I am 34 years old and athletic. I was a collegiate swimmer and have been swimming lifetime bests in my 30s, including 3 lifetime bests in April of 2015 despite looking back and knowing I had aortic regurgitation at the time.
I have been borderline high blood pressure most of my life, at least since college. Knowing about my pre-hypertension and family history with heart issues, I've obsessively eaten cleanly and worked out regularly.
I had a radiofrequency catheter ablation for atrial flutter in February 2013. Valves and everything else were allegedly very healthy at the time, but then I started noticing a wide pulse pressure (that got wider and wider) starting around April 2014. This concerned me because my diastolic blood pressure kept getting lower and lower - it was a sudden and significant change from my past, and I had been tracking blood pressure regularly for years. The doctors kind of blew off my concern, but I started feeling a thrill in December 2014 and started experiencing fatigue, especially when working out, starting around July 2015. I self-diagnosed myself as having aortic regurgitation in early August 2015, which I confirmed with my cardiologist via an echocardiogram on August 27, 2015.
I pretty much knew my options before being diagnosed and was ready to get my valve replaced as soon as possible. After my TEE on September 4, 2015 showed a trileaflet valve with no signs of stenosis, calcification, disease, or aorta/aortic root dilation, I started investigating repair as an option.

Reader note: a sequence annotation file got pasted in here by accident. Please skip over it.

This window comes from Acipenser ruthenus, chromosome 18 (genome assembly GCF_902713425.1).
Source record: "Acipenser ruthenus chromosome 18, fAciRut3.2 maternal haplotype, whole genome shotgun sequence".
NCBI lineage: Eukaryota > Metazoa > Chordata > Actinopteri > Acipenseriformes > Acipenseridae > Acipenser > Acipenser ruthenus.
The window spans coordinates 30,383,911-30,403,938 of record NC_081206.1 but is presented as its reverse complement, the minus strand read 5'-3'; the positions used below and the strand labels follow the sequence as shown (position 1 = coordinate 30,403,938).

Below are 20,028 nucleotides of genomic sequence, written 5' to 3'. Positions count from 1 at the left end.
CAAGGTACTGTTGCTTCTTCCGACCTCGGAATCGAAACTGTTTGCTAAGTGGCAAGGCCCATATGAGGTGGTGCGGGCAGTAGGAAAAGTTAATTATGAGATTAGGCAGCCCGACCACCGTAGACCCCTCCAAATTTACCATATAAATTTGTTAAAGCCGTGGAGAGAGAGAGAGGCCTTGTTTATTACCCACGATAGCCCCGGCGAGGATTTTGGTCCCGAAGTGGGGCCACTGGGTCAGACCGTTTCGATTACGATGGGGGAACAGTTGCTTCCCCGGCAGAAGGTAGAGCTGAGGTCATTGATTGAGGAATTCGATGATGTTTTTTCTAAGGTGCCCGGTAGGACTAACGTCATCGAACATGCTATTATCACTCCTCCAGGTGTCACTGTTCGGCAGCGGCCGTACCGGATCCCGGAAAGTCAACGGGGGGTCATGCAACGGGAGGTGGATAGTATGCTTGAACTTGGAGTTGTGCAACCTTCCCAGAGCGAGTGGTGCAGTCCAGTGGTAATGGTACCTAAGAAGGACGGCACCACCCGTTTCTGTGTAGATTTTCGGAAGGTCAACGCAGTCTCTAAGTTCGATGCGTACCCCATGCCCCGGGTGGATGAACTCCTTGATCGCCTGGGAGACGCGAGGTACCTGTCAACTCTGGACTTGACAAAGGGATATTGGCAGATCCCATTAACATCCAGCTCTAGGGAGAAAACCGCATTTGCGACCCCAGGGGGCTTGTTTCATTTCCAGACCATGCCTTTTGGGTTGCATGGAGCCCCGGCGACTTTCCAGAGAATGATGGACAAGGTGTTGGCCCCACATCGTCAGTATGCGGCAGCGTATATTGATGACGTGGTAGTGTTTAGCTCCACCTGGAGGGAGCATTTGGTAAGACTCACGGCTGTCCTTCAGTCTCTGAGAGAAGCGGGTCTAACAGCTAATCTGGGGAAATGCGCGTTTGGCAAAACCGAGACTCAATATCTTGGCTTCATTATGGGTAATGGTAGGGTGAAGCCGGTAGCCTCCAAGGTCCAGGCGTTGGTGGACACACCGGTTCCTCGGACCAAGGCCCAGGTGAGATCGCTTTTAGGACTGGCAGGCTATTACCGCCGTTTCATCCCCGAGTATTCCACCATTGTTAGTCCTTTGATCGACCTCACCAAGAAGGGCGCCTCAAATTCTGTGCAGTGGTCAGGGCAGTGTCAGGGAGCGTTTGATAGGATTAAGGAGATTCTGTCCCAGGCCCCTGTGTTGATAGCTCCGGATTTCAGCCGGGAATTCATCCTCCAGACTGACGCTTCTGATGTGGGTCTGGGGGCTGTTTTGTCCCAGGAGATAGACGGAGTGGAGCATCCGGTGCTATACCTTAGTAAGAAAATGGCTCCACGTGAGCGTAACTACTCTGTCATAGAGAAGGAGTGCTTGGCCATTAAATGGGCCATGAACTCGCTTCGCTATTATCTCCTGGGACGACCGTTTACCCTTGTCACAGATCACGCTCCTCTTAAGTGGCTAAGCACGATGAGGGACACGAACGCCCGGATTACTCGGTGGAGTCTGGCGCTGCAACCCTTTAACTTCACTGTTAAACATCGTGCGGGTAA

I'm ready to have surgery as soon as possible so I can start recovery and get back to working out regularly, but I am currently searching for the right surgeon. I know repair is difficult and may not be an option. I am at peace with an aortic valve replacement, but since my valve appears healthy but for the right-coronary leaflet prolapsing, I am currently exploring the possibility of aortic valve repair with some of the best surgeons in the country to make sure I explore all options for treatment.
As a final note, my CT angiogram on September 8, 2015 showed no additional problems, i.e., my arteries are all clear, the aorta appears normal, etc.
I went in for surgery at Cedars-Sinai with Dr. Trento on Friday, November 13, 2015. The plan was to attempt a repair but replace the valve with an On-X mechanical valve if Dr. Trento was not satisfied with the repair. They repaired the valve and took me off the pump to test it out but were not happy. They therefore tried to repair the valve some more and tested it again. They were happy with the results, despite some mild leakage, and decided the repair with mild leakage would be much better than a replacement valve.
There were numerous factors the surgeon considered when decided to stick with the repair, despite mild leakage. Besides the more obvious factors such as no anticoagulation therapy and a more natural blood flow, the surgeon was surprised to find my aorta (and such) so small, especially considering my height. He felt like replacing the valve in such a small slot would be more difficult than normal and could create additional risks.